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Mason considers amending city ordinance to allow residential Airbnbs

Melissa Heiselt hopes her house on Jefferson Street can become an Airbnb
Posted at 1:44 PM, Dec 30, 2021
and last updated 2022-01-18 11:32:38-05

MASON, Mich. — Mason amended a city ordinance two years ago to allow Airbnbs and other short-term rentals within the central business district for a trial period of three years.

Now, one Mason woman is hoping city leaders will do the same for residential areas of Mason, starting with her house on Jefferson Street.

Melissa Heiselt and her husband bought the house at 103 N. Jefferson St. in the middle of the pandemic.

103 N. Jefferson St. in Mason, a house its owner wants to be an Airbnb
103 N. Jefferson St. in Mason, a house its owner wants to be an Airbnb

"We were just scrambling to find anything that we could that was in the right school district," Heiselt said. "This house is adorable and we loved it, so we moved right in."

Heiselt said her family of six quickly found it to be "a little tight quarters."

But, they still loved the house.

Heiselt said the house could be great for work retreats
Heiselt said the house could be great for work retreats

"So, we just thought, 'You know what would be really cute? Is if we made this house into an Airbnb and just shared this with the community,'" Heiselt said. "This home has a lot of history. It was built in 1875."

There is one obstacle, however. Short-term rentals aren't allowed in residential areas of Mason. Her only option would be to make the house a bed and breakfast and live on the premises, but she doesn't want to do that.

The master bedroom
The master bedroom

"It never occurred to me that it might not be allowed to have an Airbnb in a small town," Heiselt said.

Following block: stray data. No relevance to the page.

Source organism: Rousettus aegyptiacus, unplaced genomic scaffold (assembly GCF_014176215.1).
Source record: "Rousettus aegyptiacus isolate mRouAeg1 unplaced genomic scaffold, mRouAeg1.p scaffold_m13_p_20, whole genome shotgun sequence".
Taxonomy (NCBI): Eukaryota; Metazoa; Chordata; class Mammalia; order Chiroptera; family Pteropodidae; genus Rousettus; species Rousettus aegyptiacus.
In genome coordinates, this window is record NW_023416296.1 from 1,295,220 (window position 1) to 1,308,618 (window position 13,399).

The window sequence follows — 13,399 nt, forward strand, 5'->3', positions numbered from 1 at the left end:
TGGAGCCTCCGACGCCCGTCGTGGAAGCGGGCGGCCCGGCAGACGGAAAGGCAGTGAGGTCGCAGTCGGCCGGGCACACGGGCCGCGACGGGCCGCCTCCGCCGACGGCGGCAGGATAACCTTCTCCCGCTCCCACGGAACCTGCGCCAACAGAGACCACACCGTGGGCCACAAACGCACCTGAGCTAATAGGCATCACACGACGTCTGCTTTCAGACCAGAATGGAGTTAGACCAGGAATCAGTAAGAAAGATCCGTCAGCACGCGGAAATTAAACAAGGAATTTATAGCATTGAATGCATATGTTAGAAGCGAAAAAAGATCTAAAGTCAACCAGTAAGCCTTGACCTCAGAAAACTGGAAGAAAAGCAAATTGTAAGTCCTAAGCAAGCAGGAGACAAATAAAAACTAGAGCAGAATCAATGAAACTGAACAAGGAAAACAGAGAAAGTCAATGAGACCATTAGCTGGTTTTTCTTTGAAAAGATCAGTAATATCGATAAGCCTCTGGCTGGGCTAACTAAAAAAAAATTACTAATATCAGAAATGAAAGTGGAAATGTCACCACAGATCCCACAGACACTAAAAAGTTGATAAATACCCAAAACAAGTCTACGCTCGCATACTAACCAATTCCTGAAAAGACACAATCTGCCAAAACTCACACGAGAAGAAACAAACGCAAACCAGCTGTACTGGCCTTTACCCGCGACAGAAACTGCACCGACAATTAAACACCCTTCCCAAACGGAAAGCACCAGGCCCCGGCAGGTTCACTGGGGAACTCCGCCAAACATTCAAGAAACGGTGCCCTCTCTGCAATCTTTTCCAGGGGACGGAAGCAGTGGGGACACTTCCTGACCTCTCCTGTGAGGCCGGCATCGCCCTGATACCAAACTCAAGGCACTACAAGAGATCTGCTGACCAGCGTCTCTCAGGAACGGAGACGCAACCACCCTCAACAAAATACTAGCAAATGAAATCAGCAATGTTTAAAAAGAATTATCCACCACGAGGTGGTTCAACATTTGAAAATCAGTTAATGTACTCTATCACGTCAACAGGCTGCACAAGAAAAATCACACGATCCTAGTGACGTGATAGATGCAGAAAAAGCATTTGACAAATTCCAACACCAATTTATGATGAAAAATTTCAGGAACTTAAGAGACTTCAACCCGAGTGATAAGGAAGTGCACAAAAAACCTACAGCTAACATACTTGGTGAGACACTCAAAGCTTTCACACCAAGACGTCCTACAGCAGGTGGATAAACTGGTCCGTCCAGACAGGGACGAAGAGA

Her other options are to change the zoning on her home, which she didn't want to do, or to change the ordinance, which is what she's trying to do, just as Jamie Robinson did in 2019.

The shower
The shower

Robinson, owner of The Vault Delicatessen in downtown Mason, has two apartments above the deli that she rents out using Airbnb.

"I knew we didn't have a hotel downtown," Robinson said, so she spearheaded the original amendment that allowed short term rentals within the business district for three years.

"I had to pay for a code change," Robinson said. "Write the actual code myself with help from other areas."

TV/sitting room
TV/sitting room

But according to Robinson, it was worth it.

"The family that stayed the last two Christmases lives in Dansville, but they just want to celebrate Christmas in downtown Mason," Robinson said.

Now she is booked every weekend and sometimes during the week.

"I noticed if it's a home football game at MSU, all of a sudden my base rate, which is anywhere between $99 during the week and $109 or $120 on the weekends — but all of a sudden it'll be like $150 to rent the room," Robinson said.

Heiselt said she noticed Robinson's Airbnbs were "booked solid through April," along with "all the other hotel-type options in Mason."

"So, I feel like there's a little bit of room for maybe some more offerings," Heiselt said.

Up the stairs
Up the stairs

Councilmember Rita Vogel agreed.

"As we continue to see the economic impacts of COVID, we need to engage in all opportunities to support motivated, tax-paying property owners," Vogel wrote in a statement. "It's about creating space for economic growth. This may be a great opportunity for the city of Mason to get creative."

Mason Mayor Russ Whipple said the planning commission will consider Heiselt's request.

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Mason, Leslie

Neighborhood Reporter

Hannah McIlree